Rio de Janeiro 

Rio was the most crazy, confusing and spectacular city. Even though I had been forewarned, I spent a de days struggling to get my head around the prices of Brazil – especially leaving Mexico. I initially stayed in Ipanema Beach (beside Copacabana) when I arrived in Rio. Although the beaches were beautiful, I felt like I didn’t see too much of the “real” side of Rio. It felt a lot like any other extremely wealthy neighbourhood of the West. 

A highlight was an organised tour through one of the favelas in Rio – Rochina – apparently the largest with 75000 inhabitants. The favelas snake down the hillsides of Rio, stacked upon each other with what seems to be no plan or structure. We went on a walking tour through the favelas, starting at the top and walking all the way down. It was incredibly humbling to see the cramped and dirty conditions that people live in there, especially given that this favela is located a few minutes walk away from a luxury golf course and some of Rio’s most expensive apartment buildings. The gap between rich and poor was incredibly pronounced, but obviously even more so at the favelas. 

The guide was very particular about when we were able to take photos, as the favelas are gang controlled. On a few occasions , the tour guide had to yell to get us to put our cameras away – even holding them in our hands was too dangerous – as boys (I choose that word purposefully – they looked about 17) strolled past with rifles slung over their backs. The guide told us that these guys are so well connected, we could be anywhere in the favela and they would know, as they have eyes everywhere.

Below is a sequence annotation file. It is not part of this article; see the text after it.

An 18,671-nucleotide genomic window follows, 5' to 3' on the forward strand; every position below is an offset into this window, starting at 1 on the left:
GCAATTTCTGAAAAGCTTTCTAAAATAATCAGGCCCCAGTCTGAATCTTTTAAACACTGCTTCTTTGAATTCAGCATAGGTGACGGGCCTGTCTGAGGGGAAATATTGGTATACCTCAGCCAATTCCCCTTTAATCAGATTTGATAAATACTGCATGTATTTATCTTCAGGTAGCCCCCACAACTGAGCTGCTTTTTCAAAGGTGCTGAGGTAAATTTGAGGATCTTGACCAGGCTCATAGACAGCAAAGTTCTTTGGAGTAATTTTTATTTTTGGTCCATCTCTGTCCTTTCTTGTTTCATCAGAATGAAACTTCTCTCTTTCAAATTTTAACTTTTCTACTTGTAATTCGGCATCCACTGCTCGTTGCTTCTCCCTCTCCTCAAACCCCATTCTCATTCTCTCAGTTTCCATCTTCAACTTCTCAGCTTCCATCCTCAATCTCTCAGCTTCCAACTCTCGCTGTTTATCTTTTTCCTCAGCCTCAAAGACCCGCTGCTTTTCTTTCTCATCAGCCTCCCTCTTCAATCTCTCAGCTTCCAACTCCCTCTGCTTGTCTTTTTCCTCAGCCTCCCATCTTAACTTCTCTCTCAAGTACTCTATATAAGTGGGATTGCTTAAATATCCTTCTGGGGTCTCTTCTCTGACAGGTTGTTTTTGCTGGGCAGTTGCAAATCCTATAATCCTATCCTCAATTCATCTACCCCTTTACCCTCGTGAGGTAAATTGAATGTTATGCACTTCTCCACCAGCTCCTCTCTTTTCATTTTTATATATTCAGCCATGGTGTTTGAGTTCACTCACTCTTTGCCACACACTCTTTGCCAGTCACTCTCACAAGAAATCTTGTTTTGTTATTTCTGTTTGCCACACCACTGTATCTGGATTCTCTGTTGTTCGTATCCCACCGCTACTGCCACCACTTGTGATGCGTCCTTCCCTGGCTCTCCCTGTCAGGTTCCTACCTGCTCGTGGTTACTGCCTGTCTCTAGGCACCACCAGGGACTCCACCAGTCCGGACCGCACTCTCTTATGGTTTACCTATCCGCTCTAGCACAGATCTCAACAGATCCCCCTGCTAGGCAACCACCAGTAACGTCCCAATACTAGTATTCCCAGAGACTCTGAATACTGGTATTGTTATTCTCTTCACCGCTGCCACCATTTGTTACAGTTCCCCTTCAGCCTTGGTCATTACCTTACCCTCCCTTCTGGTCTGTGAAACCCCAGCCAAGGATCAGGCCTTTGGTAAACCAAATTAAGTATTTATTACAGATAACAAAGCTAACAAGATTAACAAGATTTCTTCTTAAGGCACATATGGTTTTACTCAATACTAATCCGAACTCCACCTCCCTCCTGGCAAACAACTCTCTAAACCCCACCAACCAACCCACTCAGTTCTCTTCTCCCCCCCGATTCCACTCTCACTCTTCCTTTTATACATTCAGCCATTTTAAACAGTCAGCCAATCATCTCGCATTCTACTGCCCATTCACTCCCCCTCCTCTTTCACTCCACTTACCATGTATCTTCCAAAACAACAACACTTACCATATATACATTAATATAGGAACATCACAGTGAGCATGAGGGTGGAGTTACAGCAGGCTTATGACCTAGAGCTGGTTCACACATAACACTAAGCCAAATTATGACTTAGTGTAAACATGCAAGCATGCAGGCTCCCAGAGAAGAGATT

After a couple of days in Ipanema, we moved to Santa Teresa – a beautiful neighbourhood perched on the top of the hills. I really really loved this change, Santa Teresa was spectacular. It is famous for its artists, bars and buildings – all beautifully perched with plants, peeling paint and incredible views. 

We went out a couple of times in the nightlife district of Lapa, where roadside pop ups selling caipirinhas (a sickly sweet,deadly strong Brazilian cocktail) and beers, were more populated than the actual bars. The first time we went out, we saw a live performance of Bossa Nova, which I loved.

When we were walking around Santa Teresa we happened upon this intense football match, on a concrete pitch inbuilt into the cliff side, covered with graffiti. The game was clearly invite only – several spectators watched on from the sidelines, trying to decipher the teams and the meaning of the near – constant whistle blowing from the ref. When we went back the next night, kids with bare feet had replaced the men, and my football obsessed friend was able to join in and play. Despite the calls of “gringo”, the boys seemed to love playing with a new friend, particularly after he proved himself with a few goals. Watching those games was definitely one of my favourite aspects of Rio – it was awesome to see communities united over a mutual love of a game. 

^ I was so lucky to visit Christo alone with my thoughts! No selfie sticks or other tourists to be seen! 


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